Exemption created last year in wake of protests over storm sewer project
When Linden Street was being reconstructed last year, Village of Saukville officials were besieged by residents who said that meeting the mandatory sump pump ordinance would pose a financial hardship.
Many of the older homes in the neighborhood have never had sump systems, but the installation of new sewer lines made the connection a requirement.
In the wake of those objections, trustees crafted waiver procedure exempting qualifying property owners from the sump pump requirement.
Almost a year later, the Village Board approved the first waiver request last week.
James Jackson, 151 W. Linden St., contended installing a sump pump system at his home would be a financial hardship.
Contractors estimated it would cost between $9,000 and $13,000 to install a sump pump at the home, which has an assessed valued of $151,800.
“Not only do I not have that kind of money to spend on that, but I feel that is way too much to spend to satisfy the village ordinance,” Jackson wrote in requesting the waiver.
One of the provisions for gaining a waiver is that a camera document the condition of the sewer lateral, but Public Works Director Ray deBruijn confirmed it is not possible to get the needed video equipment in the sewer lines to determine if clear water is infiltrating the system.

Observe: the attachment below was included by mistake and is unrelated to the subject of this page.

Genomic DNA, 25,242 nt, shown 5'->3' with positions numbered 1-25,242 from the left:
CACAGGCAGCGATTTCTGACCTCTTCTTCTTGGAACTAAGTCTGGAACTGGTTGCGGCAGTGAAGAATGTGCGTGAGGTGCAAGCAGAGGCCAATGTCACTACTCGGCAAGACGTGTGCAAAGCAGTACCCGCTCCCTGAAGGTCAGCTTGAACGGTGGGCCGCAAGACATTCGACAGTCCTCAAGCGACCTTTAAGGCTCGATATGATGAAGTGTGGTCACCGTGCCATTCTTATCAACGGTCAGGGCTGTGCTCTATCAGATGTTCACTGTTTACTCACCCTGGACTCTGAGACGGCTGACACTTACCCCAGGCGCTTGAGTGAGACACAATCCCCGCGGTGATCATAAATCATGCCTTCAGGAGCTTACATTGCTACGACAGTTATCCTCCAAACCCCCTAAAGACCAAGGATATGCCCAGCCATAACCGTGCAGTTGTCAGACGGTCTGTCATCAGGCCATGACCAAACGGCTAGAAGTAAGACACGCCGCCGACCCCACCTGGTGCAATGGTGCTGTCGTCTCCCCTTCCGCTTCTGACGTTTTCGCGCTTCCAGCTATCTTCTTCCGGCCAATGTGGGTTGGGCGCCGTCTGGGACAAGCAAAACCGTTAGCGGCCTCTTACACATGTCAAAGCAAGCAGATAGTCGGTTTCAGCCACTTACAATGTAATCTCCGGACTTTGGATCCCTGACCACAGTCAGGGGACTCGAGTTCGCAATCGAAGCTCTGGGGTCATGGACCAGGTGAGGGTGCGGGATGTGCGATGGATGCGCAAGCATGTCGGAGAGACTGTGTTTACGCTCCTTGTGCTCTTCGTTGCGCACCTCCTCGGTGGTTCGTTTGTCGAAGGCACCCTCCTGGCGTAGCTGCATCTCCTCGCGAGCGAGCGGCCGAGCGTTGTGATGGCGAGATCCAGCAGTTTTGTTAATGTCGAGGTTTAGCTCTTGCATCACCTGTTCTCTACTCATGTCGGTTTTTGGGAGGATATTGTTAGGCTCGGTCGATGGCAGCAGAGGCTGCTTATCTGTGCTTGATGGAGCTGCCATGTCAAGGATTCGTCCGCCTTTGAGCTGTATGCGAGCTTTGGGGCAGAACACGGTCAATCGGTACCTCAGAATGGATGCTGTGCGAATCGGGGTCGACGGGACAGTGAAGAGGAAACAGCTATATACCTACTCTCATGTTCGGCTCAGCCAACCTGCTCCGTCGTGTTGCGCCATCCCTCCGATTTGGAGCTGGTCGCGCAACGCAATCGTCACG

“He has no footing drains, based on photos when the new sanitary laterals were installed, so his options are limited in order to hook up to the storm sewer lateral for his property,” deBruijn said in a report following a site visit.
“He can tear up his basement to put footing drains in or dig up the floor drain and connect four spider lines to a sump crock in the middle of the floor, then run the line out to the lateral.”
Such massive work could be cost-prohibitive, deBruijn said in recommending a waiver be granted.
“Mr. Jackson is kind of stuck between a rock and a hard place, with the high estimates coming in at nearly 10% of the value of his home,” deBruijn said.
In recommending that the waiver be granted, Trustee Mike Krocka read a precisely worded motion prepared by the village attorney to meet all legal requirements.
After the board unanimously approved the waiver, Jackson was told the exemption is in effect only as long as he owns the property.
Should he ever sell the home, the new owners would have to approach the village for a new waiver, officials said.
Another provision of the waiver is that Jackson sign a document saying he has no recourse against the village if future sewer problems occur.